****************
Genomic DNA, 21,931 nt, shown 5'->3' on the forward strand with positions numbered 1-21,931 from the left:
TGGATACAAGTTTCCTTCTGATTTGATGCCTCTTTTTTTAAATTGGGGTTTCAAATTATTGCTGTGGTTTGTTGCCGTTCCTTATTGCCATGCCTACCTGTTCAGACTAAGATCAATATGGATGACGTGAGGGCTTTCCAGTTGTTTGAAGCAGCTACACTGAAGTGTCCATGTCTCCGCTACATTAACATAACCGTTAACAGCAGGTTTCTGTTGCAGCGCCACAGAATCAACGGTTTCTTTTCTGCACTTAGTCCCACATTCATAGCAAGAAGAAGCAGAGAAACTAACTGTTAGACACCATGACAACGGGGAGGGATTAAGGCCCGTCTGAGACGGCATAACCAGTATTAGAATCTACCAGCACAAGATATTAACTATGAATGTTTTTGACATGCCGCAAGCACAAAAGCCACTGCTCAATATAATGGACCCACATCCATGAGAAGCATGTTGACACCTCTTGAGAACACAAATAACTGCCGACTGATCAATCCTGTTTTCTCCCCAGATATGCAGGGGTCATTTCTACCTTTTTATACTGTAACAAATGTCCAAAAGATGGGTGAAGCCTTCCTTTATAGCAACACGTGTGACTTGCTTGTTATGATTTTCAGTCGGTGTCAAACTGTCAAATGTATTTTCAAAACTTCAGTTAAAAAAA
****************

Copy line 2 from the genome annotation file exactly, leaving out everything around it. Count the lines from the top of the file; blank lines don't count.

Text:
TGGATACAAGTTTCCTTCTGATTTGATGCCTCTTTTTTTAAATTGGGGTTTCAAATTATTGCTGTGGTTTGTTGCCGTTCCTTATTGCCATGCCTACCTGTTCAGACTAAGATCAATATGGATGACGTGAGGGCTTTCCAGTTGTTTGAAGCAGCTACACTGAAGTGTCCATGTCTCCGCTACATTAACATAACCGTTAACAGCAGGTTTCTGTTGCAGCGCCACAGAATCAACGGTTTCTTTTCTGCACTTAGTCCCACATTCATAGCAAGAAGAAGCAGAGAAACTAACTGTTAGACACCATGACAACGGGGAGGGATTAAGGCCCGTCTGAGACGGCATAACCAGTATTAGAATCTACCAGCACAAGATATTAACTATGAATGTTTTTGACATGCCGCAAGCACAAAAGCCACTGCTCAATATAATGGACCCACATCCATGAGAAGCATGTTGACACCTCTTGAGAACACAAATAACTGCCGACTGATCAATCCTGTTTTCTCCCCAGATATGCAGGGGTCATTTCTACCTTTTTATACTGTAACAAATGTCCAAAAGATGGGTGAAGCCTTCCTTTATAGCAACACGTGTGACTTGCTTGTTATGATTTTCAGTCGGTGTCAAACTGTCAAATGTATTTTCAAAACTTCAGTTAAAAAAA